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Future Unclear for Doraville GM Site as City, Developers Mull Plan B

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DeKalb school officials’ hesitance at tax plan could change project dynamic

Getting stoked about the potential rebirth of the old General Motors site? Don't hold your breath.

Without unanimous support for a tax plan to fund needed infrastructure, the future of the mini-city known as "Assembly" at the sprawling former site of General Motors in Doraville could now be in limbo, according to the AJC.

While Doraville and DeKalb County have signed on to take part in a TAD — or tax allocation district — the DeKalb County School Board has declined to even vote on the measure, which could (have) provide(d) tens of millions for infrastructure to link the site to the city and nearby MARTA station.

Meanwhile, the City of Doraville and site developers Integral Group are working on a backup plan to raise the funds.

A couple months back, Integral CEO Egbert Perry told the AJC the firm planned to decide in June what to do about this lack of funding for infrastructure — that could mean (somehow) proceeding with the initial plan, scaling it back to a more (gasp) suburban-style development, or (double gasp) scrapping it altogether.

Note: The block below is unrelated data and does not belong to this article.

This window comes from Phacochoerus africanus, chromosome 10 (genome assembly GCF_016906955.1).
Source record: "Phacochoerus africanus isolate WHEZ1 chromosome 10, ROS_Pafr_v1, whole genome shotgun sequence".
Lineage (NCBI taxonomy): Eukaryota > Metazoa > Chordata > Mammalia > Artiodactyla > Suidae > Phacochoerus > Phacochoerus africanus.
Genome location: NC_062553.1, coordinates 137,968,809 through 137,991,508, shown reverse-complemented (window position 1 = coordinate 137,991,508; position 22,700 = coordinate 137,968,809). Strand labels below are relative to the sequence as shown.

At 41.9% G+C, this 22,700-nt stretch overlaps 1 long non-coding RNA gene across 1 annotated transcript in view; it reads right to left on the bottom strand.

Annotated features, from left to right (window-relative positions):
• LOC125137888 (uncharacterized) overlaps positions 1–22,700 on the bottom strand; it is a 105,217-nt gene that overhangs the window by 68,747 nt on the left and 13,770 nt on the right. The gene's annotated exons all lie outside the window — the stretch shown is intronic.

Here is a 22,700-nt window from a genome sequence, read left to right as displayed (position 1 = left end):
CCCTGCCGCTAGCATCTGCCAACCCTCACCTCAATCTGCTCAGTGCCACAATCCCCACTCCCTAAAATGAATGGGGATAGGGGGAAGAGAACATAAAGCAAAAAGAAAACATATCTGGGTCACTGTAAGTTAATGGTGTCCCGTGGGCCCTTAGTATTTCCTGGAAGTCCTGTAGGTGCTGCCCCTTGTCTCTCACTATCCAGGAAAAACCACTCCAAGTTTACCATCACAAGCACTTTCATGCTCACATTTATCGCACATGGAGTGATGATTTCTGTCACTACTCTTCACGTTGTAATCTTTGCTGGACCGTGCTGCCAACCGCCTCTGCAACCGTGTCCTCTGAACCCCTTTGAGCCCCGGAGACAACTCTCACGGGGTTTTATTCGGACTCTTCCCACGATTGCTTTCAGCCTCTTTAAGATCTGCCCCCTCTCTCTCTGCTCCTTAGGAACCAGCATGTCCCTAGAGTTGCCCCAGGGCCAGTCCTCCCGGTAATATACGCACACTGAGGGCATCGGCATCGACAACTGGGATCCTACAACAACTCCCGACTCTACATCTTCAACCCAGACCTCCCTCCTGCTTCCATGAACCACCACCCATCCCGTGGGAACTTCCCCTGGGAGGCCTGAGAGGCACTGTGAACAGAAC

The initial plan for the 160-plus acres — all adjacent to MARTA and Interstae 285 — called for a mixed-use "city within a city," complete with movie studio complex (already set to open this year), towers, thriving retail plazas, and parks.

A year ago, our Visual Journeys series chronicled the apocalyptic destruction that was making way for progress. The sky seemed the limit back then.

But now, officials say in order for any large-scale development to happen, they need that tax money for infrastructure.

The proposed TAD is a funding mechanism that uses increases in tax collections from rising property values to pay back bond refinancing for public infrastructure upgrades.

Some DeKalb County School officials have spoken out against or expressed hesitance at the TAD measure, saying in essence that they're not in the development business.

Meanwhile, Doraville Mayor Donna Pittman told the AJC she's hopeful the project can still move forward with a "Plan B" funding scenario.

Whether that means Atlanta residents will have to settle for less than this utopian-looking mini-city in favor of something else is yet to be seen.